In an interview with Sputnik, Mei Xinyu, a senior expert on international trade at China’s Ministry of Commerce, said that Beijing’s reaction to Washington’s moves will be symmetrical, adequate and expedient.
“First of all, there is more to the trade and other economic ties between China and the US than just an exchange of goods. China can counteract to protect its economic interests. The two countries are too closely intertwined now that the US is no longer the world’s number one and only unrivaled power, and it needs China in many respects,” he said.
He added that if Washington shows restraint, the two countries will be able to cooperate normally, but if the US starts acting precipitously and creating problems, Beijing will be ready to face up to the challenge and go all the way.
According to deputy director of the Institute of Asian and African Studies in Moscow, Andrei Karneyev, with the extent of economic interaction between the two economic powerhouses, finding mutual weak points will not be difficult.
“For example, China could apply the tactic it previously used to impact Seoul’s decision concerning the deployment of US THAAD missiles in South Korea,” he said.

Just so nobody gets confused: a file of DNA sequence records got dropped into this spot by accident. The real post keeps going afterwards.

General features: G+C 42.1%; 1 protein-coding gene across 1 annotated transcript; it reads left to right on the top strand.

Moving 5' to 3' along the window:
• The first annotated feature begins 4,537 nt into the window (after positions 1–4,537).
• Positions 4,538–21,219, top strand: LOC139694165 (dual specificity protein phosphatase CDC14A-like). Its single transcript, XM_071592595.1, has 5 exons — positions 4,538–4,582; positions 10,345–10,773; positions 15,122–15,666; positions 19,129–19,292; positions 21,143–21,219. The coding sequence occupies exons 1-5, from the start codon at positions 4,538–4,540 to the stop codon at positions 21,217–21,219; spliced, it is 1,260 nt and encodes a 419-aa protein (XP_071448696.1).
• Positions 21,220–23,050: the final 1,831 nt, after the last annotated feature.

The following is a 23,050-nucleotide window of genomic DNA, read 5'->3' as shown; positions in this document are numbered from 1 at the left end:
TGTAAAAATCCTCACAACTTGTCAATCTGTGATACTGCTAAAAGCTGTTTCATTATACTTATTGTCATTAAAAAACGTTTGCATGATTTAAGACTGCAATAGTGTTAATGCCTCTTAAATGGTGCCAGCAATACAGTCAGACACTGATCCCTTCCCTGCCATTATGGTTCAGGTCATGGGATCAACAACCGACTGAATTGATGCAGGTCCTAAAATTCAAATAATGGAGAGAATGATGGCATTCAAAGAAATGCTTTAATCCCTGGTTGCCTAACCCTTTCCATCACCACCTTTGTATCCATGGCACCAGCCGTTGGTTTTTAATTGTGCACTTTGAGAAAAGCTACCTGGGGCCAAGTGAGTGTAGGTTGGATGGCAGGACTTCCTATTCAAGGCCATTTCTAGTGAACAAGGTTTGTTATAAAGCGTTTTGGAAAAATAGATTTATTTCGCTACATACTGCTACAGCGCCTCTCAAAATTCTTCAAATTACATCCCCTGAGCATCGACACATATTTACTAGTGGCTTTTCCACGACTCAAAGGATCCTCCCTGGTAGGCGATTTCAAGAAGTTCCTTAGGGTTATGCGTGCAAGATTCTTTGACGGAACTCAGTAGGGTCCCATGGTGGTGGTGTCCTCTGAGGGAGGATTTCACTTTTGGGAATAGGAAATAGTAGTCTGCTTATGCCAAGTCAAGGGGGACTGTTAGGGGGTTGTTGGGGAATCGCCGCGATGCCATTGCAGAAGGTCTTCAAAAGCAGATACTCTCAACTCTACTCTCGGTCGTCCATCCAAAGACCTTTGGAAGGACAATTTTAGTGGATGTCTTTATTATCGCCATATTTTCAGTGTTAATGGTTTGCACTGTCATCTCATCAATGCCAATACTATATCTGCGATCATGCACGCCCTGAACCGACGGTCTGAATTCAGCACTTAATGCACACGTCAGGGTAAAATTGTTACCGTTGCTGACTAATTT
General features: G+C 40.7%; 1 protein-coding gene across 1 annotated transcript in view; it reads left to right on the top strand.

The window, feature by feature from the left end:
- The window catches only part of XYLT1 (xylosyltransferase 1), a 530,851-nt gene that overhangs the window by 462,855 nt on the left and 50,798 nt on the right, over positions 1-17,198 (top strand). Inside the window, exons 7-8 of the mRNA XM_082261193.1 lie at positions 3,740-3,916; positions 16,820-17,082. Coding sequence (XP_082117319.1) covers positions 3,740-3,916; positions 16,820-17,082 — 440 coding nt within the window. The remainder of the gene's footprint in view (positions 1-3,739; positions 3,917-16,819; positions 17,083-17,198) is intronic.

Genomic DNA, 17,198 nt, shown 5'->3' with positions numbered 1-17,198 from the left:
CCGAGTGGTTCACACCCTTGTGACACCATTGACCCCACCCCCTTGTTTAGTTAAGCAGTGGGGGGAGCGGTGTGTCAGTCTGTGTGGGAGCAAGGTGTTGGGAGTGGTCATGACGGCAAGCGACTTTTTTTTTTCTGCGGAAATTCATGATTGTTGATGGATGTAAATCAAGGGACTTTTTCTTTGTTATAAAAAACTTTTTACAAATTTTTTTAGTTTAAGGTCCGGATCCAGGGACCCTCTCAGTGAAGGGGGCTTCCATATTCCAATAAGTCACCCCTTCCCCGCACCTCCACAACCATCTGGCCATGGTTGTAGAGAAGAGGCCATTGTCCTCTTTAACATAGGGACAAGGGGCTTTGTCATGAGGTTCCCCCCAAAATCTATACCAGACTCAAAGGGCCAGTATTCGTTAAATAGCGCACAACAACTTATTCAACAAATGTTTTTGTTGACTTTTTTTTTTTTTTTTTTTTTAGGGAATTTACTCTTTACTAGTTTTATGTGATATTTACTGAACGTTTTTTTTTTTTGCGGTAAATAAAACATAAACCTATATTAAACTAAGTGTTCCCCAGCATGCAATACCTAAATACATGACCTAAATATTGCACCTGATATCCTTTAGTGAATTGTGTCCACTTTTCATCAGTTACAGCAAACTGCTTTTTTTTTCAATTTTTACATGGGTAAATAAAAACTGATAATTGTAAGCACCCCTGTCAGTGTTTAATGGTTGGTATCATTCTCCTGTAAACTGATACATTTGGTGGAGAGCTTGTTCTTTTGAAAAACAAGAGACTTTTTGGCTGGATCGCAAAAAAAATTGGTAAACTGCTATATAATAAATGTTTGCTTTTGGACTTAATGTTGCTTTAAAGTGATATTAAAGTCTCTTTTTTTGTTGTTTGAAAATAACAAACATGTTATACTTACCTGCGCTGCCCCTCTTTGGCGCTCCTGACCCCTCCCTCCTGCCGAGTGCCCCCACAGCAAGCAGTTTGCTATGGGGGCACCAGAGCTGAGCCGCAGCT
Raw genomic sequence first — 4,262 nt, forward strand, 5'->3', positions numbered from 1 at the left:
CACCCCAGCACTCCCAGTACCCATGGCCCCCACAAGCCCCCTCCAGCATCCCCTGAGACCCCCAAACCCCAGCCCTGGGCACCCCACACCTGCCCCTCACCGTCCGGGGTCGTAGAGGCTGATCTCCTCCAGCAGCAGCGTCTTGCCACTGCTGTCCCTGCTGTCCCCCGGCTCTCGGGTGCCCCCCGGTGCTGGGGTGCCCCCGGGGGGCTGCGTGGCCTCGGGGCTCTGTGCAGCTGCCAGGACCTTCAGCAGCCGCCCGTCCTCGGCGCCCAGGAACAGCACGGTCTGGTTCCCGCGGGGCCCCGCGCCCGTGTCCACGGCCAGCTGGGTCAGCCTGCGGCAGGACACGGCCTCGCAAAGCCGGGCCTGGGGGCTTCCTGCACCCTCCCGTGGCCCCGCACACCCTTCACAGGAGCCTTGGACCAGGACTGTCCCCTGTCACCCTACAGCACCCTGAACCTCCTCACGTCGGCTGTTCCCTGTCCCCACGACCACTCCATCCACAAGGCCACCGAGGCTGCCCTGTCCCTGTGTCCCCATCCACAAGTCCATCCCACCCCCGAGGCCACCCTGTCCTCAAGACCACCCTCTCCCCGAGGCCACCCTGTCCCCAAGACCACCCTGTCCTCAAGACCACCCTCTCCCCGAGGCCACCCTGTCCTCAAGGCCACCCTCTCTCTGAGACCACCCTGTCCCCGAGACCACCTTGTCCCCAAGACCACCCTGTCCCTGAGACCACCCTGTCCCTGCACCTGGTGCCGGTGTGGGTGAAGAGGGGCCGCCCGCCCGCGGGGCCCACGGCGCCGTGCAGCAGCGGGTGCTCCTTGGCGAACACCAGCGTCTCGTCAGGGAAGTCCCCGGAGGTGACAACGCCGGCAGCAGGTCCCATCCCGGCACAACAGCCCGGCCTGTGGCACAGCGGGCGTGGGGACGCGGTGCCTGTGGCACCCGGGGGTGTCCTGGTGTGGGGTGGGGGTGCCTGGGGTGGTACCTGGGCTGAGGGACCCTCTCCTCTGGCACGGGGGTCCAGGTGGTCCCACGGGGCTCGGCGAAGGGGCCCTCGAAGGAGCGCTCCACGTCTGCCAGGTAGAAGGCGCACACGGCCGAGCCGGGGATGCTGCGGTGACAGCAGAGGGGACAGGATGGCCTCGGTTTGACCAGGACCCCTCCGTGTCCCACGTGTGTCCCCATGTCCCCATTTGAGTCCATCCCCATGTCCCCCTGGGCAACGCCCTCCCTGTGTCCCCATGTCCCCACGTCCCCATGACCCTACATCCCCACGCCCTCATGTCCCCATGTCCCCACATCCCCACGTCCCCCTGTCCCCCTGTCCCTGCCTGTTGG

Last year, in response to the stationing of US missiles in South Korea, Beijing created serious problems for that country’s economy, above all the electronics sector.
“Chinese consumers simply stopped buying South Korean brands and the government was erecting all kinds of bureaucratic hurdles for South Korean companies working in China,” Karneyev added.
For example, South Korea's Lotte Group was forced to sell most of its stores in China and suspend the construction of two big ones in the face of crippling measures imposed by Beijing after the company provided a golf course to Seoul for the THAAD missile-interception system installed by South Korea and the US.
South Korean tour operators were hit the hardest after China stopped sending its tourists to South Korea.
“This is exactly how China could do things if Donald Trump announced new protective measures against Chinese imports. However, with the two countries economically interconnected as they are, this could prevent them from unleashing an all-out trade war,” Andrei Karneyev concluded.
The United States and China are also trying to find their way out of a major trade dispute that has seen the two countries trading threats of tit-for-tat tariffs on goods worth up to $150 billion on both sides.
In May, the US proposed tariffs on $50 billion worth of Chinese goods under an intellectual property probe. Those could go into effect next month, following the completion of a 60-day consultation period, but activation plans have been kept vague.
China has said its own retaliatory tariffs on US goods, including soybeans and aircraft, will go into effect if the US duties are imposed.
The views expressed in this article are solely those of the speaker and do not necessarily reflect the official position of Sputnik.
The views and opinions expressed in the article do not necessarily reflect those of Sputnik.